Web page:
- Crypto.com, a cryptocurrency platform, acquired two US-based cryptocurrency exchanges, North American Derivatives Exchange and the Small Exchange for $216 million. The acquisition is meant to provide options for consumers to trade cryptocurrency derivatives and futures.
- 2TM, which holds the largest Brazilian cryptocurrency exchange company, has announced plans to strategically acquire companies in Latin America, with a hope to improve bitcoin infrastructure throughout financial markets. The Brazilian cryptocurrency exchange has already made multiple acquisitions this year and has seen headcount growth of 250% in 2021.
Consumer Adoption in the US
US consumers continue to learn more about cryptocurrency and gain exposure to cryptocurrency products and services, with certain demographics leading the way.
- According to Pew Research Center, 31% of 18-29-year-old Americans have traded, invested in, or used a cryptocurrency (namely Bitcoin and Ether), a significant difference compared to other age groups. Gender also appears to play a role in cryptocurrency interest: Men are about twice as likely to have used a cryptocurrency as women have (22% vs. 10%).
- A recent survey by CivicScience, a consumer data and intelligence provider, indicated nearly one in four participants responded that either they or someone they know have invested in cryptocurrency. In the process, certain participants have foregone traditional investments, such as bonds and stocks, to accommodate cryptocurrency investing.
Cryptocurrency Adoption Spreads and is Analyzed Globally
Cryptocurrency’s international footprint is growing. The US has offered to “engage countries to help with the analysis and development of central bank currencies in a manner consistent with stability, consumer and investor protection, and countering illicit finance.”
- On November 22, the International Monetary Fund released a statement concluding that El Salvador should not use bitcoin as legal tender due to financial and consumer risks, such as bitcoin’s high price volatility and the potential for fiscal contingent liabilities.
- Latin American-based fintech Mercado Pago and New York-based Paxos partner to bring over 28 million Brazilians access to trading cryptocurrency in a feature that will roll out in January. The feature will support bitcoin, Ethereum, and the Pax Dollar stablecoin.
- In November, South Korea’s Financial Services Commission called for expedited action on initial coin offerings (ICOs). The ICOs were previously the target of a ban in 2017, and the request for action aims to potentially include ICOs in the country’s Capital Market Act.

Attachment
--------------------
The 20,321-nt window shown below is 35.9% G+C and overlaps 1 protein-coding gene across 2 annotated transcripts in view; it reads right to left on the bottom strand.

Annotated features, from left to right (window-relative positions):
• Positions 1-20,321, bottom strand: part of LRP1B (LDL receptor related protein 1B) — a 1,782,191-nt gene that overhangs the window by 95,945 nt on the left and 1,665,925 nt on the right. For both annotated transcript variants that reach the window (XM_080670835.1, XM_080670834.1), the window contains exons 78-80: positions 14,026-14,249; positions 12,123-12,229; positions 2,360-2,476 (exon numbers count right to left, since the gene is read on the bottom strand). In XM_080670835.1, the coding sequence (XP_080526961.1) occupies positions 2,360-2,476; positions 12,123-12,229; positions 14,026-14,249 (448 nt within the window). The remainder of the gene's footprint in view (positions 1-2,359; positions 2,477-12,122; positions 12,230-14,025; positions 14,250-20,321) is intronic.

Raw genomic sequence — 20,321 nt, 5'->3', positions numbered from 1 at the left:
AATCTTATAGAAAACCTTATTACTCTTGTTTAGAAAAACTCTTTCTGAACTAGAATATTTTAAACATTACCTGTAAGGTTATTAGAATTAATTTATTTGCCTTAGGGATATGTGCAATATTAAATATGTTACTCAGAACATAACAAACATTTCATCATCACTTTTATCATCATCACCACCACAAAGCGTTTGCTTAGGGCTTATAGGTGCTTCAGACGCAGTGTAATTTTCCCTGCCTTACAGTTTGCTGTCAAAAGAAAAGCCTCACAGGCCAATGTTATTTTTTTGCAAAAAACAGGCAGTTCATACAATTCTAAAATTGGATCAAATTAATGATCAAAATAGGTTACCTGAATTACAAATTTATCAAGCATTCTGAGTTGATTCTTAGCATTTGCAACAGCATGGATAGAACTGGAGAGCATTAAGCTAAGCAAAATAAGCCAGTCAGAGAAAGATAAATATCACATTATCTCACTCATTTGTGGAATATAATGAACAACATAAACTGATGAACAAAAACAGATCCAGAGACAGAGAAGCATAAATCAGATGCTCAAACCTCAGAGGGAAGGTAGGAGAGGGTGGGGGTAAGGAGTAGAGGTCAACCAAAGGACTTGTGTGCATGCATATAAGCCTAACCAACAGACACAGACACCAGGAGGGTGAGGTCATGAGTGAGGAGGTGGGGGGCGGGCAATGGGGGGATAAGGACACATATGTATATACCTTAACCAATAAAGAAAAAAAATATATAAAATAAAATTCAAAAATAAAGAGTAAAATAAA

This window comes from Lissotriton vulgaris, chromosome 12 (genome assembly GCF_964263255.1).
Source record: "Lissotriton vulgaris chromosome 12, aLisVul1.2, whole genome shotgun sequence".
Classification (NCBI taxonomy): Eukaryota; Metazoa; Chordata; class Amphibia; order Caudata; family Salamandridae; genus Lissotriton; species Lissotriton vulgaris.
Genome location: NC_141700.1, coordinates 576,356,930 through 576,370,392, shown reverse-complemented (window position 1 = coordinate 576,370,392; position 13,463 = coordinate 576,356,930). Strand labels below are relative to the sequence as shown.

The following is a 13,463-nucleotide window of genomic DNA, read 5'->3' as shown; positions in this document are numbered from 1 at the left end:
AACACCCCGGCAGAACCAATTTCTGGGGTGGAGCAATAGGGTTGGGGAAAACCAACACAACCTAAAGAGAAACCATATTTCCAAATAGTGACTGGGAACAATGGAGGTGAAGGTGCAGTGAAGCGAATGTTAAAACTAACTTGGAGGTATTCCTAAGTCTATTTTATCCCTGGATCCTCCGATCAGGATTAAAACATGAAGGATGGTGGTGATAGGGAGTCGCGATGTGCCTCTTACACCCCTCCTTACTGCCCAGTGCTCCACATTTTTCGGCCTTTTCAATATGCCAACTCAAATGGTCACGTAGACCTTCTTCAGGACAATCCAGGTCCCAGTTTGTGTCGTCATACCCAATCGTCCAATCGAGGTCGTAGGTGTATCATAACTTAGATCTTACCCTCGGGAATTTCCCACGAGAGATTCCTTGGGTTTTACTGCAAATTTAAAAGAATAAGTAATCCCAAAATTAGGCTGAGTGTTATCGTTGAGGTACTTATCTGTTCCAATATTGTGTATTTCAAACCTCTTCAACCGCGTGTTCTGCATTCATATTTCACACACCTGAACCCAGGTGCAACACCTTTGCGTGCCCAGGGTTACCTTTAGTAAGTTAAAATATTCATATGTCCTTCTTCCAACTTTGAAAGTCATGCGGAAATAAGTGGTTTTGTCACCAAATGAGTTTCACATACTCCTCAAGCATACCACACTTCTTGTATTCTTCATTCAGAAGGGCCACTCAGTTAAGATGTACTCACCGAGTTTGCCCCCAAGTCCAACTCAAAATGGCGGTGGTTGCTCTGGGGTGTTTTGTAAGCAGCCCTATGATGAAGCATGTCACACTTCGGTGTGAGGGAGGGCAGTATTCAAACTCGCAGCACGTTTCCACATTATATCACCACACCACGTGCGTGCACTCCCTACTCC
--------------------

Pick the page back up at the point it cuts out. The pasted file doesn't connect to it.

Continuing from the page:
- The governing council of the European Central Bank (ECB) expanded the ECB’s electronic payment oversight to cover crypto-transfers and other digital payment tokens as part of a revamped Euro-system electronic payments instrument, schemes, and arrangement framework.
- On November 11, the chairman of the State Duma of Russia ordered creation of an inter-committee working group on cryptocurrency in order to place greater controls on the local mining industry. The US, Kazakhstan, and Russia are the largest contributors of bitcoin’s hash rate—however, Russian miners currently occupy a legal gray area.
Products and Services Make Cryptocurrency Accessible
Companies are releasing products and services that aim to bridge the gaps between the average consumer investor, retail investors, and cryptocurrency.
Consumer complaints submitted to the Consumer Financial Protection Bureau (CFPB) against popular cryptocurrency companies rose sharply in the beginning of 2021.
- Consumer complaints targeting popular cryptocurrency companies rose 57% in 2021 compared to 2020.
- During Q3 of 2021, there were 657 consumer complaints toward this group, compared to 370 consumer complaints during Q3 of 2020.
These complaints detail consumer stories about poor customer service experiences, lack of communication from crypto-companies, and difficulties in resolving account or technology issues.
“I’ve been using [crypto-account] instead of my bank for all of my personal savings… Last month, I was traveling and lost my phone, which meant I lost access to my [authentication application] … I followed their protocol… I have now been locked out of my funds for 5 weeks.”
“My [crypto-account] sustained a loss of approximately [$60,000] through a series of unauthorized transfers… [Company] made several demonstrably untrue statements regarding the unauthorized activity, concealing and omitting events that should have raised their suspicion.”
“I created [a crypto-account] and was using the services. I was unexpectedly banned from the service for no reason and they would not disclose why I was banned… I have tried to resolve this with the company and they refused to give me details or support.”
Below is a chart demonstrating the number of consumer complaints submitted to the CFPB targeting popular cryptocurrency companies over time.
What Leaders are Saying
In the meantime, everyone has an opinion and getting digital assets businesses and governments, law enforcement, and regulators to agree may prove to be a challenge.
"There is a 'decentralization illusion' in DeFi since the need for governance makes some level of centralization inevitable and structural aspects of the system lead to a concentration of power." Bank for International Settlements
“I think at the end of the day, if it’s really successful, [regulators] will kill [cryptocurrency adoption] and they will try to kill it. And I think they will kill it because they have ways of killing it.” Ray Dalio, American hedge fund manager
“We’ve purchased bitcoin for our own balance sheet, which we believe not only shows that we have skin in the game…but also could provide attractive financial benefits over the long term.” Amrita Ahuja, Block CFO
Special thanks to Shantel Silva for contributing to this article.